Chapter Two

Ocean dimensions, shapes and bottom materials

Example 2A: Dimensions

You can use Java OceanAtlas (JOA) to make global ocean maps similar to those in the DPO text.

JOA needs at least one data point before it will draw a map. We have provided the data file SIO.joa, with one data value at the location of the UCSD Scripps Institution of Oceanography. (You will create the mycity.joa file in Example 2E)

Files that may be needed or created in this example:

  • SIO.joa
  • mycity.joa

Exercise 2A-01: First Things First - Start JOA and Set JOA Preferences

Java OceanAtlas (JOA) is configured to have a specified appearance and a specified result for various actions (such as how it translates data files when it opens them), and some JOA features can be enabled/disabled. This configuration is handled via the JOA “Preferences” dialog box. We pre-configured JOA to fit the needs of DPO JOA Examples users. But if you are not dealing with a new/fresh copy of JOA, some previous user may have altered the pre-set Preferences. Here we will show the Preferences panels in our recommended configuration for the DPO JOA Examples, and briefly discuss some of the options should you later choose to change the Preferences.

  • Start JOA by double clicking on the JOA icon, or by whatever other means you start an application on your computer
  • NOTE:

    There is no big JOA window ... all you will see when JOA is first opened is its menu bar, and maybe a blank window for a JOA feature we will ignore here. The appearance of JOA when you first start it will be slightly different depending on the computer you use, but it will look something like the figure below (on Mac OS X).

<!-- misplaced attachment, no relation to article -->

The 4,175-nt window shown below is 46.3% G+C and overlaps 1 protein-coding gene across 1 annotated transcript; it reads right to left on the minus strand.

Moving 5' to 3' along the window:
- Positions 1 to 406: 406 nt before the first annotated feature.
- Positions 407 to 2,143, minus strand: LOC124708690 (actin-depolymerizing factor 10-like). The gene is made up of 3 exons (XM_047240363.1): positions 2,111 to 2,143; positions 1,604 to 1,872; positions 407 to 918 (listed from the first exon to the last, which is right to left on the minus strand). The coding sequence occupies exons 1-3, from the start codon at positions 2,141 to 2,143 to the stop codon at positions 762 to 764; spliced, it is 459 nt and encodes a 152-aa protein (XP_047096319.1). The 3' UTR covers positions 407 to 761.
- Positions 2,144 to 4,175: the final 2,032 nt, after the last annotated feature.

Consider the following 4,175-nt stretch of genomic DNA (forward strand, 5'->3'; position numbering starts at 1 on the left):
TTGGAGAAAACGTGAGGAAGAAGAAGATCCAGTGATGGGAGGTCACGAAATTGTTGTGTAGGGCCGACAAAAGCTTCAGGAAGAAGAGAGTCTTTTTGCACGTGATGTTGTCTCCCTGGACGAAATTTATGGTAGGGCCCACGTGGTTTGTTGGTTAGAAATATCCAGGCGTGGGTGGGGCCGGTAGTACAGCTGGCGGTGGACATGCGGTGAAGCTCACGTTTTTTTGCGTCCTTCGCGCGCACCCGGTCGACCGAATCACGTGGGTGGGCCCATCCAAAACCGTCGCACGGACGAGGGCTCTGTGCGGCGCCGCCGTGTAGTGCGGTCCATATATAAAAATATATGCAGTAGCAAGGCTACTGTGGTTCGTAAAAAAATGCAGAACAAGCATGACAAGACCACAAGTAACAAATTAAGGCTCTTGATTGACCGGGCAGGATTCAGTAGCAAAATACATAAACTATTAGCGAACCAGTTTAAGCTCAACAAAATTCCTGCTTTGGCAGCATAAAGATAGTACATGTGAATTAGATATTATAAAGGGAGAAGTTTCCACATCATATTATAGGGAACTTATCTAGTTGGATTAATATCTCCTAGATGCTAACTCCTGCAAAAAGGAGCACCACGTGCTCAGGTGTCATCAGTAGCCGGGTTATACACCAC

FIG 2a-01 JOA Window upon starting.

    The JOA "Preferences" menu selection is found under the "Java Ocean Atlas" menu:

    Java OceanAtlas (JOA) has default actions and appearances that are configured via a Preferences dialog box. To edit these go to:

  • JavaOceanAtlas (from menu) → Preferences
  • Preference changes under the General panel


    FIG 2a-02 The first panel, General, should look like this.

    • Connect observation line width:
      • As the value of the selected number increases, so does the width of the line
  • Default autoscale color scheme:
    • The default color scheme is Rainbow(inv)-32
    • The color scheme number refers to the number of divisions/contours in a given color bar
    • Blue-White-Red schemes are useful for showing where values are higher and lower than some in-between (white) numerical values
    • Rainbows give vivid color ranges
    • Rainbow(inv) inverts the order of the colors relative to the order of numerical contour values, compared to Rainbow
  • Preference changes under the CTD Decimation panel:


    FIG 2a-03 The CTD decimation of the configure preferences dialog box

    • The CTD Decimation panel is only important when you are importing CTD data which are not already in a JOA binary data file (JOA binary format files have file extension .joa)
      • Selecting Constant every 10 (or 20) db is a good choice
      • Select No decimation if you want to import all levels of each new CTD data profile into JOA, This will result in a larger file than if the file were decimated
  • Preference changes under the Import panel:


    FIG 2a-04 The import panel of the configure preferences dialog box